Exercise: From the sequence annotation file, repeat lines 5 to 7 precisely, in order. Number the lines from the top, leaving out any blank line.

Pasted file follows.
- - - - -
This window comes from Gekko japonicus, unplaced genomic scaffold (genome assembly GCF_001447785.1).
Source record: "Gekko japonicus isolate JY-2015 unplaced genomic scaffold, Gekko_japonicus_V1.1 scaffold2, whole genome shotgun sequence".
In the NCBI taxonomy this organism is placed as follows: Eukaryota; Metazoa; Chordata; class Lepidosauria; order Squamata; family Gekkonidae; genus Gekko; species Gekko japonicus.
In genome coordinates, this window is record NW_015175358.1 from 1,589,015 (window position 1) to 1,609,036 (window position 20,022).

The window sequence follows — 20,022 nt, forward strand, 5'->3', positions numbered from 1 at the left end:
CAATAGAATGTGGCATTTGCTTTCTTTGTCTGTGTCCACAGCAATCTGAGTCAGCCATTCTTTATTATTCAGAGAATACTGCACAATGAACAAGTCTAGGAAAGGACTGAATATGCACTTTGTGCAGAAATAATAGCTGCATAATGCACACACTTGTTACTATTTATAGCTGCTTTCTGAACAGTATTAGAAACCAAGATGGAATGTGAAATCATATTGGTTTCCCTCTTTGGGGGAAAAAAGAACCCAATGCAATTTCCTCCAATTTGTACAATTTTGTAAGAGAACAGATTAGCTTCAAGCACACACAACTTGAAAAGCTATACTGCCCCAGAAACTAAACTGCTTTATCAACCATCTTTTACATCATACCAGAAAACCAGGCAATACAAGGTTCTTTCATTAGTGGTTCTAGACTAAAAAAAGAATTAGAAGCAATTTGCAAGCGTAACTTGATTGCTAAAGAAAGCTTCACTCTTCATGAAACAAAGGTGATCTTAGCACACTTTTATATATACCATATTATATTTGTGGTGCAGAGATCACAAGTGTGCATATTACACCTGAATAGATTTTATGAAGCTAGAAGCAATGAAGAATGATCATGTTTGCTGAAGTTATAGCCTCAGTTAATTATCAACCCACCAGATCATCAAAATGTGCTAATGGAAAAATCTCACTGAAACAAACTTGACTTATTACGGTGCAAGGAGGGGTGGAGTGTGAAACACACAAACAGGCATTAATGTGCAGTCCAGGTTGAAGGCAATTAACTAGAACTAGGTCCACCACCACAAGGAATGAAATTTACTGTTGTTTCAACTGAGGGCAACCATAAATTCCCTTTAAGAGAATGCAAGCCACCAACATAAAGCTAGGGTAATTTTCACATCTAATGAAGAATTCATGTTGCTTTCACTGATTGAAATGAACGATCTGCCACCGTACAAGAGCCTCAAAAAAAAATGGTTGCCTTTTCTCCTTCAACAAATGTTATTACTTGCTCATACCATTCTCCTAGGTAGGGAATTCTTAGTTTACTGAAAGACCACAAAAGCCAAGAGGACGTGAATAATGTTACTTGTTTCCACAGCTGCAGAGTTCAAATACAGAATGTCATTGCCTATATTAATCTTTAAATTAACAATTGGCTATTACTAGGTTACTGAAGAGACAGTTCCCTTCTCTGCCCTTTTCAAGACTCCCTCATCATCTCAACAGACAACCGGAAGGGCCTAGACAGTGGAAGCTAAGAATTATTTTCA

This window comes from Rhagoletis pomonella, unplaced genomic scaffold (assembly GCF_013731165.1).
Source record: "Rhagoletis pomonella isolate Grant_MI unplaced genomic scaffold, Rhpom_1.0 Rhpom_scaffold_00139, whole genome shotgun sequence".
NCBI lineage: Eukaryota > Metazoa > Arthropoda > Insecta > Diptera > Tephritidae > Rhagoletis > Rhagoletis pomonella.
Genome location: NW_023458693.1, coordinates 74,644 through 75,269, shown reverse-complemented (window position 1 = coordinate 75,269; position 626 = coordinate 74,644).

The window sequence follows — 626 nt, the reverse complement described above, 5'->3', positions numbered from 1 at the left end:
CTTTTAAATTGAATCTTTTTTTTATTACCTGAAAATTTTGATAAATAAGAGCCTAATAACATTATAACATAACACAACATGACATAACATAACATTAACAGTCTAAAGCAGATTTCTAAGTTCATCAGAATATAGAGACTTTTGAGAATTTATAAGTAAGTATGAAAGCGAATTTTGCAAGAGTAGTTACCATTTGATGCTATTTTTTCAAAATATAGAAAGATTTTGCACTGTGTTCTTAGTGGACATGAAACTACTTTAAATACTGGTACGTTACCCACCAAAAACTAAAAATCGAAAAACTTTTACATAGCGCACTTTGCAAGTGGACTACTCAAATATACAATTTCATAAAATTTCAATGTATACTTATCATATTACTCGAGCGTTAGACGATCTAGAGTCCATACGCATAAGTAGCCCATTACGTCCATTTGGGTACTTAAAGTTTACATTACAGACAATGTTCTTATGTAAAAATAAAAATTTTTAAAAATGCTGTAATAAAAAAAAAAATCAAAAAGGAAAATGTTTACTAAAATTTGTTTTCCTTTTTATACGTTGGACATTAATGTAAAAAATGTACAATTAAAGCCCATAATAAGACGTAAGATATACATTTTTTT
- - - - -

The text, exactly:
The window sequence follows — 20,022 nt, forward strand, 5'->3', positions numbered from 1 at the left end:
CAATAGAATGTGGCATTTGCTTTCTTTGTCTGTGTCCACAGCAATCTGAGTCAGCCATTCTTTATTATTCAGAGAATACTGCACAATGAACAAGTCTAGGAAAGGACTGAATATGCACTTTGTGCAGAAATAATAGCTGCATAATGCACACACTTGTTACTATTTATAGCTGCTTTCTGAACAGTATTAGAAACCAAGATGGAATGTGAAATCATATTGGTTTCCCTCTTTGGGGGAAAAAAGAACCCAATGCAATTTCCTCCAATTTGTACAATTTTGTAAGAGAACAGATTAGCTTCAAGCACACACAACTTGAAAAGCTATACTGCCCCAGAAACTAAACTGCTTTATCAACCATCTTTTACATCATACCAGAAAACCAGGCAATACAAGGTTCTTTCATTAGTGGTTCTAGACTAAAAAAAGAATTAGAAGCAATTTGCAAGCGTAACTTGATTGCTAAAGAAAGCTTCACTCTTCATGAAACAAAGGTGATCTTAGCACACTTTTATATATACCATATTATATTTGTGGTGCAGAGATCACAAGTGTGCATATTACACCTGAATAGATTTTATGAAGCTAGAAGCAATGAAGAATGATCATGTTTGCTGAAGTTATAGCCTCAGTTAATTATCAACCCACCAGATCATCAAAATGTGCTAATGGAAAAATCTCACTGAAACAAACTTGACTTATTACGGTGCAAGGAGGGGTGGAGTGTGAAACACACAAACAGGCATTAATGTGCAGTCCAGGTTGAAGGCAATTAACTAGAACTAGGTCCACCACCACAAGGAATGAAATTTACTGTTGTTTCAACTGAGGGCAACCATAAATTCCCTTTAAGAGAATGCAAGCCACCAACATAAAGCTAGGGTAATTTTCACATCTAATGAAGAATTCATGTTGCTTTCACTGATTGAAATGAACGATCTGCCACCGTACAAGAGCCTCAAAAAAAAATGGTTGCCTTTTCTCCTTCAACAAATGTTATTACTTGCTCATACCATTCTCCTAGGTAGGGAATTCTTAGTTTACTGAAAGACCACAAAAGCCAAGAGGACGTGAATAATGTTACTTGTTTCCACAGCTGCAGAGTTCAAATACAGAATGTCATTGCCTATATTAATCTTTAAATTAACAATTGGCTATTACTAGGTTACTGAAGAGACAGTTCCCTTCTCTGCCCTTTTCAAGACTCCCTCATCATCTCAACAGACAACCGGAAGGGCCTAGACAGTGGAAGCTAAGAATTATTTTCA

This window comes from Rhagoletis pomonella, unplaced genomic scaffold (assembly GCF_013731165.1).